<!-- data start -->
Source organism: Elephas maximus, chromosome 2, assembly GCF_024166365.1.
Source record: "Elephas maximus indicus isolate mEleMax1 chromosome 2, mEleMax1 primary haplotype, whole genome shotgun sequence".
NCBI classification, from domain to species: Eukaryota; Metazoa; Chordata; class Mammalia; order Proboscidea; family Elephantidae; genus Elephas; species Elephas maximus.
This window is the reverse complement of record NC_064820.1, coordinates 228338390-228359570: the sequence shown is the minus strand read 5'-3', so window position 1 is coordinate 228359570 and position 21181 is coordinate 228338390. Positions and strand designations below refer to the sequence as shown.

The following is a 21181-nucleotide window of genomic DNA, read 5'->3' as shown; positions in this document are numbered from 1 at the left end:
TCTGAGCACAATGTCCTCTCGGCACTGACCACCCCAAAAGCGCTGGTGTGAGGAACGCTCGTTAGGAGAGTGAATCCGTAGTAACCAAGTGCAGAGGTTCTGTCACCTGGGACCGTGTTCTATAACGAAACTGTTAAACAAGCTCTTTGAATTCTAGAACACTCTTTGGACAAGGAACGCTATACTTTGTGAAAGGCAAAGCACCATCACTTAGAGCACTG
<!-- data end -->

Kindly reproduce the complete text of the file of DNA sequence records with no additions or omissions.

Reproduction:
Source organism: Elephas maximus, chromosome 2, assembly GCF_024166365.1.
Source record: "Elephas maximus indicus isolate mEleMax1 chromosome 2, mEleMax1 primary haplotype, whole genome shotgun sequence".
NCBI classification, from domain to species: Eukaryota; Metazoa; Chordata; class Mammalia; order Proboscidea; family Elephantidae; genus Elephas; species Elephas maximus.
This window is the reverse complement of record NC_064820.1, coordinates 228338390-228359570: the sequence shown is the minus strand read 5'-3', so window position 1 is coordinate 228359570 and position 21181 is coordinate 228338390. Positions and strand designations below refer to the sequence as shown.

The following is a 21181-nucleotide window of genomic DNA, read 5'->3' as shown; positions in this document are numbered from 1 at the left end:
TCTGAGCACAATGTCCTCTCGGCACTGACCACCCCAAAAGCGCTGGTGTGAGGAACGCTCGTTAGGAGAGTGAATCCGTAGTAACCAAGTGCAGAGGTTCTGTCACCTGGGACCGTGTTCTATAACGAAACTGTTAAACAAGCTCTTTGAATTCTAGAACACTCTTTGGACAAGGAACGCTATACTTTGTGAAAGGCAAAGCACCATCACTTAGAGCACTG